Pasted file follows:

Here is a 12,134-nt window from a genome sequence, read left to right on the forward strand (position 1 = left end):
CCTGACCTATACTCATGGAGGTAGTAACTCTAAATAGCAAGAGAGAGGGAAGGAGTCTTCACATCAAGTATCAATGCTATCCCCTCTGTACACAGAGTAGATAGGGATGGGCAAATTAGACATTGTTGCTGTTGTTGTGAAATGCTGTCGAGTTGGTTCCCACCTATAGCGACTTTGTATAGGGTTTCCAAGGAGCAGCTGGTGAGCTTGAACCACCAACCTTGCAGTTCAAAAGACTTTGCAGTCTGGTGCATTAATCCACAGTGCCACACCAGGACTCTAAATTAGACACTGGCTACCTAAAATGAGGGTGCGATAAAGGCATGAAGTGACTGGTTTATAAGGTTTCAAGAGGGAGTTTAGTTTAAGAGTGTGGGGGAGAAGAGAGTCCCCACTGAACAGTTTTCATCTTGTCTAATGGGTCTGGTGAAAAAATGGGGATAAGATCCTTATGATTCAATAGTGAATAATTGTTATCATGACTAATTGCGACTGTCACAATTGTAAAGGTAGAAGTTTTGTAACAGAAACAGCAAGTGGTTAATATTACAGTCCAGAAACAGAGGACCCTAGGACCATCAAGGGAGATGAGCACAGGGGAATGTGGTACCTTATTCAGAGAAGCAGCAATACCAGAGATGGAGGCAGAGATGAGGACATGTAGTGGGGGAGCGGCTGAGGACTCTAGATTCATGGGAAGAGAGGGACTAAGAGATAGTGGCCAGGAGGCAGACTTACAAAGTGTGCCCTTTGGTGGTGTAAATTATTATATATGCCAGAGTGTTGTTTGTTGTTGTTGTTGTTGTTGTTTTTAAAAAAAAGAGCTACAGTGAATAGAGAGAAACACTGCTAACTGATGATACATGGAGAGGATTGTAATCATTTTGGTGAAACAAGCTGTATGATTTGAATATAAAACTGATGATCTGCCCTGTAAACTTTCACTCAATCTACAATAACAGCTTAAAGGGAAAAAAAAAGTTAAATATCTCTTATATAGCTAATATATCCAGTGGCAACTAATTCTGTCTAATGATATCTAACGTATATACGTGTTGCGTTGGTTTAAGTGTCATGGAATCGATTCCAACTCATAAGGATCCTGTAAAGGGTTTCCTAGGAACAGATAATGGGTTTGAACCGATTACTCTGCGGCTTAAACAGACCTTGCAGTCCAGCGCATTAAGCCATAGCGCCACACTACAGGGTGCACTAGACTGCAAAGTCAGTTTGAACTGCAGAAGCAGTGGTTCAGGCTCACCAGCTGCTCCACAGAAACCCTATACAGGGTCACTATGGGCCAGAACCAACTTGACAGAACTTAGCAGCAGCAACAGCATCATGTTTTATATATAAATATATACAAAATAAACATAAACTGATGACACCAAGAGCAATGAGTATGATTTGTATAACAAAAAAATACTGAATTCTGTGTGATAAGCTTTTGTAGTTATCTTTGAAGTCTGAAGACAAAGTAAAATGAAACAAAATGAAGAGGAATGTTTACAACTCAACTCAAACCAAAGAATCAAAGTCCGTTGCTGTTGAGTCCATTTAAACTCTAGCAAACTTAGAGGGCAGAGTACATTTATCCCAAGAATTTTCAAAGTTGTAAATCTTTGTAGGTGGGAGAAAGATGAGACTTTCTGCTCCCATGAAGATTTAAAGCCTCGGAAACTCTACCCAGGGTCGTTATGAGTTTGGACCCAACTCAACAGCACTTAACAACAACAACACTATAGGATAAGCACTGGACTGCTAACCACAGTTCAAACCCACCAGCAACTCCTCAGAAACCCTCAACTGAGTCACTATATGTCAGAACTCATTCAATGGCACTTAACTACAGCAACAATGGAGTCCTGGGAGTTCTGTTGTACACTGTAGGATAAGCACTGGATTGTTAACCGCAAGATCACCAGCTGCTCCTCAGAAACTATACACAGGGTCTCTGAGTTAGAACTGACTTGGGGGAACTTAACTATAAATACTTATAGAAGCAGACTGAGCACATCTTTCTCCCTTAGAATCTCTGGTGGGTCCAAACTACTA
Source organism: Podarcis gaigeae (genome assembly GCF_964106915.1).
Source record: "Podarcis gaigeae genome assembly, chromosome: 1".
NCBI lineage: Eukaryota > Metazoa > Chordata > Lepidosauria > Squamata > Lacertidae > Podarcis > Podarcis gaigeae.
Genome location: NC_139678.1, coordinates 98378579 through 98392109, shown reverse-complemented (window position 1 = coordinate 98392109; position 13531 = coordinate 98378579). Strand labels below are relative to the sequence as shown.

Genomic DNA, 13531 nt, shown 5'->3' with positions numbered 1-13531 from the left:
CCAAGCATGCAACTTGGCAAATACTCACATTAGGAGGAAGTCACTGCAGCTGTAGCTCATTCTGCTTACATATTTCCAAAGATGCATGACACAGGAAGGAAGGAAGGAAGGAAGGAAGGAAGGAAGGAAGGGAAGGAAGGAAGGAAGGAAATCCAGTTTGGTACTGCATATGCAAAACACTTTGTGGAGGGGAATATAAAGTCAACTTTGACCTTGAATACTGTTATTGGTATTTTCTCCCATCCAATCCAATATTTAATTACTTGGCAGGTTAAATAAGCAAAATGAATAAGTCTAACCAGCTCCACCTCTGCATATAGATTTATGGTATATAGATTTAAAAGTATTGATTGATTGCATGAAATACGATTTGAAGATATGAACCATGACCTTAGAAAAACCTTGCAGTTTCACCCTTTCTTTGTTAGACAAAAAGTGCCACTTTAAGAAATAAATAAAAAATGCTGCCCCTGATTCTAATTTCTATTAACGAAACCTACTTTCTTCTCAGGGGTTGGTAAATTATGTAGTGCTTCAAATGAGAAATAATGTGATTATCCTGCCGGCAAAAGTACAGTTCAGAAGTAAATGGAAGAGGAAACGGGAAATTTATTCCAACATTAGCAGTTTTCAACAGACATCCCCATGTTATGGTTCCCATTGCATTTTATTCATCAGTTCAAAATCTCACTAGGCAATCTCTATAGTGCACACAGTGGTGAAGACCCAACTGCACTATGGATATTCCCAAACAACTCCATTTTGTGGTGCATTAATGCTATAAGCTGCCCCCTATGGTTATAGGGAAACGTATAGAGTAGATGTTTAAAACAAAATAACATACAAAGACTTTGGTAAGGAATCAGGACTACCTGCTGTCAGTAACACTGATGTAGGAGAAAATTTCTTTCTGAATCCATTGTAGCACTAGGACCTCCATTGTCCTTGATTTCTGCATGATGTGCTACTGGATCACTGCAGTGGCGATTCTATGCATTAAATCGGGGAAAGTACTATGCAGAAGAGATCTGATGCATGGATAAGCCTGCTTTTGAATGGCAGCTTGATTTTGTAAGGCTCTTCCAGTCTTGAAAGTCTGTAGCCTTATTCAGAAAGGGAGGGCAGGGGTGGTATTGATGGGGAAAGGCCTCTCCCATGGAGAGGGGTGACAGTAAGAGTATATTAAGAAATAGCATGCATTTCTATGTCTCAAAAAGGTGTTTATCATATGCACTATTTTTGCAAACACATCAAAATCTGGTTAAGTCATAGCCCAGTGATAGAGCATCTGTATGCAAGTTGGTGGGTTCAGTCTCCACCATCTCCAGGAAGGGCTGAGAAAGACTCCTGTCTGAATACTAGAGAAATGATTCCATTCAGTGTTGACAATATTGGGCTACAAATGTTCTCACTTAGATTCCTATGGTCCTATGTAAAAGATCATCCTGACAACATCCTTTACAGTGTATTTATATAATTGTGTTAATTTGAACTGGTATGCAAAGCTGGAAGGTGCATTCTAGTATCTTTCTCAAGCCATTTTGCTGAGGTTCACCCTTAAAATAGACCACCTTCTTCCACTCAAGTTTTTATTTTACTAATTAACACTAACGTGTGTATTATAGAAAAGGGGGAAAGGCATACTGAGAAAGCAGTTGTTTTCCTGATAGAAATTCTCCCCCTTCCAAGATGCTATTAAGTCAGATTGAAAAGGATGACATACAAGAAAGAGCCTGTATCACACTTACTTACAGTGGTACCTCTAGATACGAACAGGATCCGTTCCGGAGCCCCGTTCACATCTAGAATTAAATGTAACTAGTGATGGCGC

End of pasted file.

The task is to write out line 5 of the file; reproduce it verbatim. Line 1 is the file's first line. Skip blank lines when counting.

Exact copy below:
NCBI lineage: Eukaryota > Metazoa > Chordata > Lepidosauria > Squamata > Lacertidae > Podarcis > Podarcis gaigeae.